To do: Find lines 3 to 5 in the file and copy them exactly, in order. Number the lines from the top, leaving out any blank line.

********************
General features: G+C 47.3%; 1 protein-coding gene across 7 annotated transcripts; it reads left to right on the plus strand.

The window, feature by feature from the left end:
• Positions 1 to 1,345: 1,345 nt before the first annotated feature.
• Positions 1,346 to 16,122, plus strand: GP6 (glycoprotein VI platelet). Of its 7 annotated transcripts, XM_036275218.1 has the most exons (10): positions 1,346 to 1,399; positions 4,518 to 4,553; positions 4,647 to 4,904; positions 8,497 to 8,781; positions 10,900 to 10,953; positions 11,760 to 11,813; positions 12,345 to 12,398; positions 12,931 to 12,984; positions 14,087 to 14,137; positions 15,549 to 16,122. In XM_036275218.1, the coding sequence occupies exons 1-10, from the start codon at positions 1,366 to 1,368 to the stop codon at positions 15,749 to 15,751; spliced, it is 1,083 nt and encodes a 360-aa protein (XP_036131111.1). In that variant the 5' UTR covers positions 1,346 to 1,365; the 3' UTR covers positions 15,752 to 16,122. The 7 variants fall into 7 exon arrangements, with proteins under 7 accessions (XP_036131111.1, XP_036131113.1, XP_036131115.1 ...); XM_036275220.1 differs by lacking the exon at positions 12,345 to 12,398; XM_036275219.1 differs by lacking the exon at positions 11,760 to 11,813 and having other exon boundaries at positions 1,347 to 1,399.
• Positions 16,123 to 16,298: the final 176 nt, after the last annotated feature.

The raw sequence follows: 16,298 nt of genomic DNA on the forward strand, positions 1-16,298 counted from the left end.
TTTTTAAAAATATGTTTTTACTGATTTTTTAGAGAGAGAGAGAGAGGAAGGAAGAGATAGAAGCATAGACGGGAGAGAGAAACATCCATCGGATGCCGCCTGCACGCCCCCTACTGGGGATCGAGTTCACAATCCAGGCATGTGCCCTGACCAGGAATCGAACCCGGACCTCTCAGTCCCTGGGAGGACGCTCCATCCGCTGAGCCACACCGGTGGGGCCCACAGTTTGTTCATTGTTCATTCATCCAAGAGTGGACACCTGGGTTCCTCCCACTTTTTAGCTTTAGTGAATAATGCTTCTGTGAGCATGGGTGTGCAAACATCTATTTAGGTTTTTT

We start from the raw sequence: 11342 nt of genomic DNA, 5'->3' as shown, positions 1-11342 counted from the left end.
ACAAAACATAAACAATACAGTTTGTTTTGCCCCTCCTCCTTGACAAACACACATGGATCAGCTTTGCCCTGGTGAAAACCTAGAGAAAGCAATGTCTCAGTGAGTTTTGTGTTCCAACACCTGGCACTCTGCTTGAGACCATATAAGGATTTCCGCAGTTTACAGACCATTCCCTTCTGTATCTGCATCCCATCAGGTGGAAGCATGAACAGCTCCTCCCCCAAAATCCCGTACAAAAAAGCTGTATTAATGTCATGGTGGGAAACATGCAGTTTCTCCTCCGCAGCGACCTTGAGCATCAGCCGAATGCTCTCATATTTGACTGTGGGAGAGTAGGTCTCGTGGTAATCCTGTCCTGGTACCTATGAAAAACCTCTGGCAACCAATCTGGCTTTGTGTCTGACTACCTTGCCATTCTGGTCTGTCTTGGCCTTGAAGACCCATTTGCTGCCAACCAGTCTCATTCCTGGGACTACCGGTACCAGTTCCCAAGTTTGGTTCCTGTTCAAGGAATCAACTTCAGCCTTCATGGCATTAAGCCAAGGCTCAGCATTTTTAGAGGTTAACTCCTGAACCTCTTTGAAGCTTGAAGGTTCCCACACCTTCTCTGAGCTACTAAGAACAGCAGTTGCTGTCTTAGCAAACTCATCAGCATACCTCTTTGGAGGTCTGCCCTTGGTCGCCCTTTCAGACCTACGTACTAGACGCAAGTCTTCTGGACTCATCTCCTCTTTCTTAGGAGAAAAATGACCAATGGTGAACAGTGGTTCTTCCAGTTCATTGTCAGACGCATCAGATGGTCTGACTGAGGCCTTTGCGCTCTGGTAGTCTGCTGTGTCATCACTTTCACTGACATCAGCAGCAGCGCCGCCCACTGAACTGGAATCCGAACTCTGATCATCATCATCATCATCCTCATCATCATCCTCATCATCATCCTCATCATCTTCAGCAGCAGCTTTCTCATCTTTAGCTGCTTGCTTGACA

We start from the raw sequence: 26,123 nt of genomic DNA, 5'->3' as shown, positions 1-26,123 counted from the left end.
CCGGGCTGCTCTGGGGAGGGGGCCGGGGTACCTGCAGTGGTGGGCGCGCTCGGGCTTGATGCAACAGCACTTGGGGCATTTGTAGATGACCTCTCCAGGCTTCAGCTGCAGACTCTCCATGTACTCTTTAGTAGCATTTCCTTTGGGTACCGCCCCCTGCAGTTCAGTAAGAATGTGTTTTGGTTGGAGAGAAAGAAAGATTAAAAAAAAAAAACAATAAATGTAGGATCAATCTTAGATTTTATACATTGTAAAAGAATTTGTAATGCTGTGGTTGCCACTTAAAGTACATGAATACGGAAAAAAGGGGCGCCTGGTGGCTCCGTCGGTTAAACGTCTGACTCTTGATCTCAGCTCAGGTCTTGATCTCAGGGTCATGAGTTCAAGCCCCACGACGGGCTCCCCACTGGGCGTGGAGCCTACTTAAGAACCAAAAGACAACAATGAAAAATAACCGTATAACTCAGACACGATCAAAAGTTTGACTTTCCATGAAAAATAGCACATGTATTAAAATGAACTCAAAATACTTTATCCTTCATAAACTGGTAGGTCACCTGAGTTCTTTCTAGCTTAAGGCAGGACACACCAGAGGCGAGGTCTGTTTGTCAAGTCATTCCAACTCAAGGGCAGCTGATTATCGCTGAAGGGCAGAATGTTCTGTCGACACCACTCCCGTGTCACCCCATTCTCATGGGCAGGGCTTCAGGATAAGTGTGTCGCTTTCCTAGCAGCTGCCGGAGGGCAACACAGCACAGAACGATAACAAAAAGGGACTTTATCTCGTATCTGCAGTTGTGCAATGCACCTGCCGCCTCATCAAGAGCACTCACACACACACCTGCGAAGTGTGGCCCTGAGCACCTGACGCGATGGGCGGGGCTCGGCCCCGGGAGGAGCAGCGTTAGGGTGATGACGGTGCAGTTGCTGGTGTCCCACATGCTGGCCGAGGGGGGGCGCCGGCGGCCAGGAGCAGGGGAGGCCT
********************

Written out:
• Positions 1 to 1,345: 1,345 nt before the first annotated feature.
• Positions 1,346 to 16,122, plus strand: GP6 (glycoprotein VI platelet). Of its 7 annotated transcripts, XM_036275218.1 has the most exons (10): positions 1,346 to 1,399; positions 4,518 to 4,553; positions 4,647 to 4,904; positions 8,497 to 8,781; positions 10,900 to 10,953; positions 11,760 to 11,813; positions 12,345 to 12,398; positions 12,931 to 12,984; positions 14,087 to 14,137; positions 15,549 to 16,122. In XM_036275218.1, the coding sequence occupies exons 1-10, from the start codon at positions 1,366 to 1,368 to the stop codon at positions 15,749 to 15,751; spliced, it is 1,083 nt and encodes a 360-aa protein (XP_036131111.1). In that variant the 5' UTR covers positions 1,346 to 1,365; the 3' UTR covers positions 15,752 to 16,122. The 7 variants fall into 7 exon arrangements, with proteins under 7 accessions (XP_036131111.1, XP_036131113.1, XP_036131115.1 ...); XM_036275220.1 differs by lacking the exon at positions 12,345 to 12,398; XM_036275219.1 differs by lacking the exon at positions 11,760 to 11,813 and having other exon boundaries at positions 1,347 to 1,399.
• Positions 16,123 to 16,298: the final 176 nt, after the last annotated feature.